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Annexation battle is not over

December 28, 2016
Pine Island Eagle

To the editor:

I write about the proposed annexation of land in Matlacha by the City of Cape Coral. As a new resident of Matlacha, I have spent the past five days trying to figure out why Cape Coral wants this land in its city and why Matlacha, Cape Lacha, northwest Cape Coral, and Pine Island oppose the annexation. I am not finished my journey; but, here is what I think:

I did some digging in your archives, and I found that the current dispute goes back a long way. Around 2008 Cape Coral City removed the Ceitus Boat Lift Barrier which formerly held back from Matlacha Pass the flow of polluted stormwater from the developed land in Cape Coral City. Obviously, when the Cape Coral canals were first dug, there was no department of the environment requiring a stormwater management plan, and it appears the canals serve that purpose.

Folks in Cape Coral apparently wanted to gain boat access to the Gulf from their labyrinthine canal system. That makes sense to me. So the city removed the Ceitus Boat Lift Barrier. When that happened, 30-plus years of polluted sediments behind the barrier were scoured out, carried downstream and deposited into a formerly ecologically diverse and very productive estuary: nursery to snook, tarpon and Florida gold shrimp. The salinities of the little back bay of the Preserve dropped to zero, killing filter-feeding water-cleansing oysters. These waters are habitat of 86 threatened and endangered species.

I used google earth to view the land in Matlacha proposed for annexation, and saw that the canal goes north along the edge of the Seven Islands, of the Ceitus Boat Lift and to the north end of Cape Coral. You will see the mangrove and the Matlacha Pass into which the Cape Coral stormwater began to run.

The city was challenged by a fellow named Phil Buchanan, Cherokee Indian heritage and retired from the CIA. He died in May of this year, and Pine Islanders speak of him with near reverence for his advocacy of the environment and selfless devotion to his neighbors.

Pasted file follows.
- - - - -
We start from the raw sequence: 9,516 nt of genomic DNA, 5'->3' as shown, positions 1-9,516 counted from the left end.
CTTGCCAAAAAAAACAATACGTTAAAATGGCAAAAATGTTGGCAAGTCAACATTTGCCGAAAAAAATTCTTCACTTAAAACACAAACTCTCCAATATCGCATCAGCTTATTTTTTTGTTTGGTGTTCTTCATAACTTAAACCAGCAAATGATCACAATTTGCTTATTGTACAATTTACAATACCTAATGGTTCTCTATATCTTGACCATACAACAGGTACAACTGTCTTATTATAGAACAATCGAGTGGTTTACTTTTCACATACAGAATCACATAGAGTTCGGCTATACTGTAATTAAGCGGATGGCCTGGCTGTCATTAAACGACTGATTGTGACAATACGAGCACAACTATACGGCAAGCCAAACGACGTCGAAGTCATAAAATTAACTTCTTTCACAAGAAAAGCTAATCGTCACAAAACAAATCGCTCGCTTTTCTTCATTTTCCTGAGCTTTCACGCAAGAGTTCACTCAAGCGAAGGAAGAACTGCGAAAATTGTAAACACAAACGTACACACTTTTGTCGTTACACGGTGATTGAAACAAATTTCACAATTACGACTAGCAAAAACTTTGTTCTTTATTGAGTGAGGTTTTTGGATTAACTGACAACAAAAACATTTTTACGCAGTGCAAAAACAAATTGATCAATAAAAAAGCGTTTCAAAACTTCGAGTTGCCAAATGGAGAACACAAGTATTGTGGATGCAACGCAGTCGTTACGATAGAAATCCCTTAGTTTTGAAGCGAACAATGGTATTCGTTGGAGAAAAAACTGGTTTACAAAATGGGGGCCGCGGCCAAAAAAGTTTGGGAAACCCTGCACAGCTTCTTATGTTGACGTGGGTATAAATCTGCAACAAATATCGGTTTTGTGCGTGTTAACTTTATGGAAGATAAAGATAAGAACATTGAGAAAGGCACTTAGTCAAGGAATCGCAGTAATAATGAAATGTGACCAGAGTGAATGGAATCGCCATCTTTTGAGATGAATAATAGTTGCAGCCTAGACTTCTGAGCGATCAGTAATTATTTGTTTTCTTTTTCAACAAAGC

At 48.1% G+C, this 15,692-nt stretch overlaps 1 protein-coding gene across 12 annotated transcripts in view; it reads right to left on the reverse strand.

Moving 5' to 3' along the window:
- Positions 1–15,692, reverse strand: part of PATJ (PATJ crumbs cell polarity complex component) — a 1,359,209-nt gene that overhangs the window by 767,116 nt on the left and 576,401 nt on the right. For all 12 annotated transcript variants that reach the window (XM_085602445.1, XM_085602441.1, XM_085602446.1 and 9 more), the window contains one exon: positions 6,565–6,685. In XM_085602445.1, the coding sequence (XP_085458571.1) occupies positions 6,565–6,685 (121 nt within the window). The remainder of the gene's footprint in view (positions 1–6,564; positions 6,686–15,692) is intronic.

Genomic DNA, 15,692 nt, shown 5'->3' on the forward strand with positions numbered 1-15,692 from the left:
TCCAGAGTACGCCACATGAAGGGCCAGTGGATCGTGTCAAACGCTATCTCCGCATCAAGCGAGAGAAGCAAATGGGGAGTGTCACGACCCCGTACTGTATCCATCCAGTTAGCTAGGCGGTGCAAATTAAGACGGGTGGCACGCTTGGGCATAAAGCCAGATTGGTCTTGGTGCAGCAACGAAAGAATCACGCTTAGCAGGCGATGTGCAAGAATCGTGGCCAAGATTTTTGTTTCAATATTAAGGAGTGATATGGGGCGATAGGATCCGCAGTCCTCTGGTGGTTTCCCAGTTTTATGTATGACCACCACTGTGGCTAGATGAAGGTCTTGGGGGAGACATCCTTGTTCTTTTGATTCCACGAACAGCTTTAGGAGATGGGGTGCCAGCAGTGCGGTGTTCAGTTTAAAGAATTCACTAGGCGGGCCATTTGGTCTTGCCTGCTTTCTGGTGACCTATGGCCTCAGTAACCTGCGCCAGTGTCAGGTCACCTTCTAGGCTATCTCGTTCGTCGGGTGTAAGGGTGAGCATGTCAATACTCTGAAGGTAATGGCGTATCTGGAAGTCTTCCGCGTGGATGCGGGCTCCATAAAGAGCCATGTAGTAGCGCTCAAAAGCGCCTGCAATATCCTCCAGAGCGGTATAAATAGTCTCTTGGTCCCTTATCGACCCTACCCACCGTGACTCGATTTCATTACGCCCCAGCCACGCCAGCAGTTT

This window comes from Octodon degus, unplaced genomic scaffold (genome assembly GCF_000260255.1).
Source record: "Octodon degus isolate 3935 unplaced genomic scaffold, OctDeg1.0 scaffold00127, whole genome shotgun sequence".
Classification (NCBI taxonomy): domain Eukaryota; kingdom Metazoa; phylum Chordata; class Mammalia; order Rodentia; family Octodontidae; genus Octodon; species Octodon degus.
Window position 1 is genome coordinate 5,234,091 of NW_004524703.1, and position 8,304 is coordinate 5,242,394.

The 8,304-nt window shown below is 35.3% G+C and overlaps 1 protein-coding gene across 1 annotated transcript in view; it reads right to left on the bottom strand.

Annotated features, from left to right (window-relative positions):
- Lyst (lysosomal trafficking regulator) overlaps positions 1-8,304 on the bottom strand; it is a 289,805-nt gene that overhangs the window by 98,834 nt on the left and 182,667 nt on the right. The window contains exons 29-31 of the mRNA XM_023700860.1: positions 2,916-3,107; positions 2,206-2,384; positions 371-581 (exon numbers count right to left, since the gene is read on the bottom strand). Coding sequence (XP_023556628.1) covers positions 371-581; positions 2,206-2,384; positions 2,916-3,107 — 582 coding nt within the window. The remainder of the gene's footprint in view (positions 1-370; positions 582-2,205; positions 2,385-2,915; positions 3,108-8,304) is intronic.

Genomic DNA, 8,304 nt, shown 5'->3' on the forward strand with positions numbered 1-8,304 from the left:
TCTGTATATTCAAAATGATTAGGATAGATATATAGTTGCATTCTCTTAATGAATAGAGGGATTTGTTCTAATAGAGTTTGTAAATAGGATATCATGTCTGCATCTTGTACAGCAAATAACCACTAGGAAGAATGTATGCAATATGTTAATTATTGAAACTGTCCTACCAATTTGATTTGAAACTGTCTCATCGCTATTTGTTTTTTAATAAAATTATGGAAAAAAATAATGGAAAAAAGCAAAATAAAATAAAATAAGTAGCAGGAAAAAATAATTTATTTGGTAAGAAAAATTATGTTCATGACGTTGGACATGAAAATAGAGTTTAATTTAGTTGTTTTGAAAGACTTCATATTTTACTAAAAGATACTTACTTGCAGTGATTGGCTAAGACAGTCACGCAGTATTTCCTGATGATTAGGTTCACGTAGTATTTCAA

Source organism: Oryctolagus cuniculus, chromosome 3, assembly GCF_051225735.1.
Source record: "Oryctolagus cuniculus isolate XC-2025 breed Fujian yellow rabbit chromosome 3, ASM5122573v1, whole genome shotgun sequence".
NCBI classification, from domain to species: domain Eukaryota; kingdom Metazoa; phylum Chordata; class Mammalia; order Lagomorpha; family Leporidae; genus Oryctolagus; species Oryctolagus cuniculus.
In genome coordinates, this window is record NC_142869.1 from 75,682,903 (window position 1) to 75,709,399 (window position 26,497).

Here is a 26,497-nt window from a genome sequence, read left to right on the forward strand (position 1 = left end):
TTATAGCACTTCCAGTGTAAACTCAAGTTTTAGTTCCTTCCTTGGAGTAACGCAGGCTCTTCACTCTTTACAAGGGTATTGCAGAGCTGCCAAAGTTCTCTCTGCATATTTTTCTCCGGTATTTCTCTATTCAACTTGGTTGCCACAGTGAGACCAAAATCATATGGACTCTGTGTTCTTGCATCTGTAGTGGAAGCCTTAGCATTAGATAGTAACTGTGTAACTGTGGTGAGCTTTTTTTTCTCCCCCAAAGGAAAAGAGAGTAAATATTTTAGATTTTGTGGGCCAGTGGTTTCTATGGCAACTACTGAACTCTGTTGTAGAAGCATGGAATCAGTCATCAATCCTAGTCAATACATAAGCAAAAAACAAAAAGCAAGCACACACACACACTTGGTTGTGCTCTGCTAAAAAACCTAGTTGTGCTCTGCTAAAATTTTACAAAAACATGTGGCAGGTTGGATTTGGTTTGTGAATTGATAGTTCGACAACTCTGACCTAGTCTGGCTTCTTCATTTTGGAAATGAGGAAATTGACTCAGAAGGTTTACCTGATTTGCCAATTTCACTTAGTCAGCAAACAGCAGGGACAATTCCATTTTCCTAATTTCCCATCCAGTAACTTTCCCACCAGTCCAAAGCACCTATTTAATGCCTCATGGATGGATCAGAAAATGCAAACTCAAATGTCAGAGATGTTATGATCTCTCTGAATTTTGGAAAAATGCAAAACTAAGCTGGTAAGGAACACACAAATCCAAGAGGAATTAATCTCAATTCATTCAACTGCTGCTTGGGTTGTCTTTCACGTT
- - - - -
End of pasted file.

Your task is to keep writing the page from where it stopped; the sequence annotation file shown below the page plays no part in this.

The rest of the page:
Phil and others went to the Florida Department of the Environment and achieved a Consent Order with the city. Under the Consent Order, the city promised to rebuild the Ceitus Boat Lift and promised "better" environmental options-neither of which ever materialized. Phil and his colleagues sued Cape Coral. I have reviewed the FDEP documents and the court case. I invite others to enlighten me, but it appears that with Phil's death, the hope of Cape Coral rebuilding the Ceitus Boat Lift must be left to another.

So I go up the road to take a look at the Ceitus Boat Lift and the area where the Cape Coral run-off continues to enter Matlacha Pass. What a breathtaking vista to the west: the mangrove, the canals, the birds, manatees and wildlife. Except for the water. I learned that these lands are called the Matlacha Pass Aquatic Preserve, an environmentally sensitive estuary with five levels of state and federal protection: including Class (I or II) Florida Waterway, part of CHNEP (Charlotte Harbor National Estuary Program), GEMS (Gulf Ecological Management Site), and Aquatic Preserve. When I asked about the water, a long-time resident and environmental biologist told me that no state or federal agency seems to assume responsibility for its protection and preservation. I was concerned, because as a recreational boater, I know that if you were caught spilling boat oil in these waters, you could go to jail.